Results of the American College of Surgeons Oncology Group Z0050 Trial: The utility of positron emission tomography in staging potentially operable non-small cell lung cancer

Carolyn E. Reed, David H. Harpole, Katherine E. Posther, Sandra L. Woolson, Robert J. Downey, Bryan F. Meyers, Robert T. Heelan, Homer A. MacApinlac, Sin Ho Jung, Gerard A. Silvestri, Barry A. Siegel, Valerie W. Rusch, Robert J. Cerfolio, Frank C. Detterbeck

Research output: Contribution to journalArticlepeer-review

252 Scopus citations

Abstract

Objectives: The American College of Surgeons Oncology Group undertook a trial to ascertain whether positron emission tomography with 18F-fluorodeoxyglucose could detect lesions that would preclude pulmonary resection in a group of patients with documented or suspected non-small cell lung cancer found to be surgical candidates by routine staging procedures. Methods: A total of 303 eligible patients registered from 22 institutions underwent positron emission tomography after routine staging (computed tomography of chest and upper abdomen, bone scintigraphy, and brain imaging) had deemed their tumors resectable. Positive findings required confirmatory procedures. Results: Positron emission tomography was significantly better than computed tomography for the detection of N1 and N2/N3 disease (42% vs 13%, P = .0177, and 58% vs 32%, P = .0041, respectively). The negative predictive value of positron emission tomography for mediastinal node disease was 87%. Unsuspected metastatic disease or second primary malignancy was identified in 18 of 287 patients (6.3%). Distant metastatic disease indicated in 19 of 287 patients (6.6%) was subsequently shown to be benign. By correctly identifying advanced disease (stages IIIA, IIIB, and IV) or benign lesions, positron emission tomography potentially avoided unnecessary thoracotomy in 1 of 5 patients. Conclusions. In patients with suspected or proven non-small cell lung cancer considered resectable by standard staging procedures, positron emission tomography can prevent nontherapeutic thoracotomy in a significant number of cases. Use of positron emission tomography for mediastinal staging should not be relied on as a sole staging modality, and positive findings should be confirmed by mediastinoscopy. Metastatic disease, especially a single site, identified by positron emission tomography requires further confirmatory evaluation.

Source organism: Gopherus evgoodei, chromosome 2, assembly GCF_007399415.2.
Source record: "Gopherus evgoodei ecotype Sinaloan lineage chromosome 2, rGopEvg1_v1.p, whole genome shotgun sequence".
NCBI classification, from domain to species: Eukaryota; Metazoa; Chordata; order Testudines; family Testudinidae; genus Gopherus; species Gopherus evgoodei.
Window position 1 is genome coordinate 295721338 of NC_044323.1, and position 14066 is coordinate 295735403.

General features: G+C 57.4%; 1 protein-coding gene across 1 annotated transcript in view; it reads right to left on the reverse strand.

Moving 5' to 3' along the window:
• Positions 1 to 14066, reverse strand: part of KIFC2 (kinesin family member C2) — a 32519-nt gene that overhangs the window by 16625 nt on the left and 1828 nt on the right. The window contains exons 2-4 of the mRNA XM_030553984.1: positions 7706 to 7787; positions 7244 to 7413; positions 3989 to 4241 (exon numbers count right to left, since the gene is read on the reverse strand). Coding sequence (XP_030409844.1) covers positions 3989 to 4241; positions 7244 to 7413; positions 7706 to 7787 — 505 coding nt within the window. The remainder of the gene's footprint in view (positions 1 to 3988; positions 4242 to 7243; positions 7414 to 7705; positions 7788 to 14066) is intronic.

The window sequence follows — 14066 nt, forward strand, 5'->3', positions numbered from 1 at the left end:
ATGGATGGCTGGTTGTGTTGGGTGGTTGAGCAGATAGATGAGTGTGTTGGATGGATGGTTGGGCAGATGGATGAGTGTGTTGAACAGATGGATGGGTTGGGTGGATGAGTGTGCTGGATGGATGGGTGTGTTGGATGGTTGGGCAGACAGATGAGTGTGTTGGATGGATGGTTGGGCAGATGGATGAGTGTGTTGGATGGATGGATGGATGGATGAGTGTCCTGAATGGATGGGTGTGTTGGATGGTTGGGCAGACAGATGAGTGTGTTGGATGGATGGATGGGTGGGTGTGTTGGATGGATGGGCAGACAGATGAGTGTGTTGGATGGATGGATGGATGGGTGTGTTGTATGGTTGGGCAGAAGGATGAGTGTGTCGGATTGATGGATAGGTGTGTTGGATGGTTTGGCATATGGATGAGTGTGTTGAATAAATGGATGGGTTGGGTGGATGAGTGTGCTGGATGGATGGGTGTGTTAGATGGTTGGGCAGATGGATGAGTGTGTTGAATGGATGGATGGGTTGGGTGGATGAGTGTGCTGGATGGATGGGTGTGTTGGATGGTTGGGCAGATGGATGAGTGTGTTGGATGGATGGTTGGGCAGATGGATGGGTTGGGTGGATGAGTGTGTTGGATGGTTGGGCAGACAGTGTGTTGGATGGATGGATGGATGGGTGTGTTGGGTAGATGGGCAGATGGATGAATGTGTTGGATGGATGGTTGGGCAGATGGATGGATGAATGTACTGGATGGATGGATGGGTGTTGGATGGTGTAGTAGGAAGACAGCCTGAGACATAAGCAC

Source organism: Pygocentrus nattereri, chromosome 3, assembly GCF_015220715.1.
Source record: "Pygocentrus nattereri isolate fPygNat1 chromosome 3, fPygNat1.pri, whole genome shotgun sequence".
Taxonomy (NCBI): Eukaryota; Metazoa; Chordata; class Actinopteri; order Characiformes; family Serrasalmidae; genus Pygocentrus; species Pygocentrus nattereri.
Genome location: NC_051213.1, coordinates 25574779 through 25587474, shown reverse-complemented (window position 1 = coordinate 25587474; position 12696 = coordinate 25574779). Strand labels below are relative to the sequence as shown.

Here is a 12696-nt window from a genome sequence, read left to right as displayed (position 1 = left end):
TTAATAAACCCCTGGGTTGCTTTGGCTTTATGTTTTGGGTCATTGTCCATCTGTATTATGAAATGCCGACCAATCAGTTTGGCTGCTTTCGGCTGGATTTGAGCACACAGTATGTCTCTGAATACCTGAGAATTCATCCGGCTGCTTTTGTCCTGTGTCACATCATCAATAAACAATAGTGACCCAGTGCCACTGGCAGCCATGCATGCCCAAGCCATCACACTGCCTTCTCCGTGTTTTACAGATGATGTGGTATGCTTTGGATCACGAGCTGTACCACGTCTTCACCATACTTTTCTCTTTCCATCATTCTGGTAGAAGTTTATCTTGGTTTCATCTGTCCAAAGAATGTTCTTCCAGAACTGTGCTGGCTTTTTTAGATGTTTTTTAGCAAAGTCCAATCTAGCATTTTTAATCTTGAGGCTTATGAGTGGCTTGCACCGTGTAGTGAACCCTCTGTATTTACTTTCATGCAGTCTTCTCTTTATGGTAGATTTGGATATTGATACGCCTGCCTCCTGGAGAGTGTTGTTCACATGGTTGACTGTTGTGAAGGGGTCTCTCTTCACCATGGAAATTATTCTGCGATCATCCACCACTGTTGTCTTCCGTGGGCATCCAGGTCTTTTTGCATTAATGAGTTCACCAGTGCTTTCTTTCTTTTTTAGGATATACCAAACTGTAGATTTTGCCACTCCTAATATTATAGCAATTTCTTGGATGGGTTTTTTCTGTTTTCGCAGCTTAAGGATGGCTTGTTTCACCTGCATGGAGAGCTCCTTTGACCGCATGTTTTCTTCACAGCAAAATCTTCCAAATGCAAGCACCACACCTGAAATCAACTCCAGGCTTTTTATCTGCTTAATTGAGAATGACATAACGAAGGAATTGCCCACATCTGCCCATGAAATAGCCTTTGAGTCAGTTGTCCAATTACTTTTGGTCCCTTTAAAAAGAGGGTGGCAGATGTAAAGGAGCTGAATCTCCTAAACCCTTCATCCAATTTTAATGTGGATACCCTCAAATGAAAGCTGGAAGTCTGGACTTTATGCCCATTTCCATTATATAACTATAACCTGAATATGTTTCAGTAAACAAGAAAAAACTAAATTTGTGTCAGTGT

Original languageEnglish
Pages (from-to)1943-1951
Number of pages9
JournalJournal of Thoracic and Cardiovascular Surgery
Volume126
Issue number6
DOIs
StatePublished - Dec 2003

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